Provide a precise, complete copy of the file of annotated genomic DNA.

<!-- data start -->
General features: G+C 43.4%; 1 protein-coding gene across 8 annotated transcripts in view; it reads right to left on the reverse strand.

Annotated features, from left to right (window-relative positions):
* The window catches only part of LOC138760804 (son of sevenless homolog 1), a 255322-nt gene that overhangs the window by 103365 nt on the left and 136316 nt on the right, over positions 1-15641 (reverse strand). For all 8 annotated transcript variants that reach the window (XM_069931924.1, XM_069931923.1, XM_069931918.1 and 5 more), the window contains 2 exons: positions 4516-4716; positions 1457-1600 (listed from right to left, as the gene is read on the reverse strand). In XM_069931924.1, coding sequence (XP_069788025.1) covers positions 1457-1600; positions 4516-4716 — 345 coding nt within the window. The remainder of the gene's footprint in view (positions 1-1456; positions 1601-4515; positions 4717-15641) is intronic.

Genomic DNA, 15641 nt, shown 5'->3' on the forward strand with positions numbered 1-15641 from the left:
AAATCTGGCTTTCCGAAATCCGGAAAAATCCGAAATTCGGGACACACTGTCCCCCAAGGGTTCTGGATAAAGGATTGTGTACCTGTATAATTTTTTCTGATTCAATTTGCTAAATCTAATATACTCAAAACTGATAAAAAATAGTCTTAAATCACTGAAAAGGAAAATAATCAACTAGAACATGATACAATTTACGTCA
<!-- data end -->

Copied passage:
General features: G+C 43.4%; 1 protein-coding gene across 8 annotated transcripts in view; it reads right to left on the reverse strand.

Annotated features, from left to right (window-relative positions):
* The window catches only part of LOC138760804 (son of sevenless homolog 1), a 255322-nt gene that overhangs the window by 103365 nt on the left and 136316 nt on the right, over positions 1-15641 (reverse strand). For all 8 annotated transcript variants that reach the window (XM_069931924.1, XM_069931923.1, XM_069931918.1 and 5 more), the window contains 2 exons: positions 4516-4716; positions 1457-1600 (listed from right to left, as the gene is read on the reverse strand). In XM_069931924.1, coding sequence (XP_069788025.1) covers positions 1457-1600; positions 4516-4716 — 345 coding nt within the window. The remainder of the gene's footprint in view (positions 1-1456; positions 1601-4515; positions 4717-15641) is intronic.

Genomic DNA, 15641 nt, shown 5'->3' on the forward strand with positions numbered 1-15641 from the left:
AAATCTGGCTTTCCGAAATCCGGAAAAATCCGAAATTCGGGACACACTGTCCCCCAAGGGTTCTGGATAAAGGATTGTGTACCTGTATAATTTTTTCTGATTCAATTTGCTAAATCTAATATACTCAAAACTGATAAAAAATAGTCTTAAATCACTGAAAAGGAAAATAATCAACTAGAACATGATACAATTTACGTCA